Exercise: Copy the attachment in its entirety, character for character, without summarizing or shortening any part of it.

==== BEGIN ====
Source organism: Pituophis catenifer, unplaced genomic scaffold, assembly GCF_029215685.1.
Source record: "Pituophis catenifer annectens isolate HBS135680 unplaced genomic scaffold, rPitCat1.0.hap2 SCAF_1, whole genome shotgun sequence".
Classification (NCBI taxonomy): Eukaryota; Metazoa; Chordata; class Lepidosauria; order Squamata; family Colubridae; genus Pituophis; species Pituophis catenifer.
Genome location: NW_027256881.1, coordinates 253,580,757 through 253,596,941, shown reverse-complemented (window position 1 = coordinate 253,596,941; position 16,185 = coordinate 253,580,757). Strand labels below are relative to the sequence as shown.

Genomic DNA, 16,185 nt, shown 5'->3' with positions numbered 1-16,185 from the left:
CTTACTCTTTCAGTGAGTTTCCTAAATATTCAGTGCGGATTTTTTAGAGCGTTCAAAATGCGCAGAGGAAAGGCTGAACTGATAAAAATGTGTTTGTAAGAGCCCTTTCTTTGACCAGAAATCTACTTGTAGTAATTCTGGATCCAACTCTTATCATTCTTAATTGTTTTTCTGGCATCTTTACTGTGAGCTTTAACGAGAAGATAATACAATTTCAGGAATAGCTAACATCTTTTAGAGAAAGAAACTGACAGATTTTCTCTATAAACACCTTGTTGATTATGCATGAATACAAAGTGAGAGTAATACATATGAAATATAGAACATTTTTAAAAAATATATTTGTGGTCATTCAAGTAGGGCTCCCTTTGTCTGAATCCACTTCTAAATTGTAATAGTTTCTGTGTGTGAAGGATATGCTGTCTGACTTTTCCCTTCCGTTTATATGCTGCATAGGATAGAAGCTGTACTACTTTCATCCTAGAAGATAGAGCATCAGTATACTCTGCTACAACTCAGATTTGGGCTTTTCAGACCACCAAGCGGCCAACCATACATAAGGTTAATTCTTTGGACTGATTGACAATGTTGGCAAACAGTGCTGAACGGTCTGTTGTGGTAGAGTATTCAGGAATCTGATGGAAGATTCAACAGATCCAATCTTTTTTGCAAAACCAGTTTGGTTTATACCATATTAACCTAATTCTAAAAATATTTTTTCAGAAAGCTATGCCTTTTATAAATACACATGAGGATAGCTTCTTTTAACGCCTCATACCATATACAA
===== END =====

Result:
Source organism: Pituophis catenifer, unplaced genomic scaffold, assembly GCF_029215685.1.
Source record: "Pituophis catenifer annectens isolate HBS135680 unplaced genomic scaffold, rPitCat1.0.hap2 SCAF_1, whole genome shotgun sequence".
Classification (NCBI taxonomy): Eukaryota; Metazoa; Chordata; class Lepidosauria; order Squamata; family Colubridae; genus Pituophis; species Pituophis catenifer.
Genome location: NW_027256881.1, coordinates 253,580,757 through 253,596,941, shown reverse-complemented (window position 1 = coordinate 253,596,941; position 16,185 = coordinate 253,580,757). Strand labels below are relative to the sequence as shown.

Genomic DNA, 16,185 nt, shown 5'->3' with positions numbered 1-16,185 from the left:
CTTACTCTTTCAGTGAGTTTCCTAAATATTCAGTGCGGATTTTTTAGAGCGTTCAAAATGCGCAGAGGAAAGGCTGAACTGATAAAAATGTGTTTGTAAGAGCCCTTTCTTTGACCAGAAATCTACTTGTAGTAATTCTGGATCCAACTCTTATCATTCTTAATTGTTTTTCTGGCATCTTTACTGTGAGCTTTAACGAGAAGATAATACAATTTCAGGAATAGCTAACATCTTTTAGAGAAAGAAACTGACAGATTTTCTCTATAAACACCTTGTTGATTATGCATGAATACAAAGTGAGAGTAATACATATGAAATATAGAACATTTTTAAAAAATATATTTGTGGTCATTCAAGTAGGGCTCCCTTTGTCTGAATCCACTTCTAAATTGTAATAGTTTCTGTGTGTGAAGGATATGCTGTCTGACTTTTCCCTTCCGTTTATATGCTGCATAGGATAGAAGCTGTACTACTTTCATCCTAGAAGATAGAGCATCAGTATACTCTGCTACAACTCAGATTTGGGCTTTTCAGACCACCAAGCGGCCAACCATACATAAGGTTAATTCTTTGGACTGATTGACAATGTTGGCAAACAGTGCTGAACGGTCTGTTGTGGTAGAGTATTCAGGAATCTGATGGAAGATTCAACAGATCCAATCTTTTTTGCAAAACCAGTTTGGTTTATACCATATTAACCTAATTCTAAAAATATTTTTTCAGAAAGCTATGCCTTTTATAAATACACATGAGGATAGCTTCTTTTAACGCCTCATACCATATACAA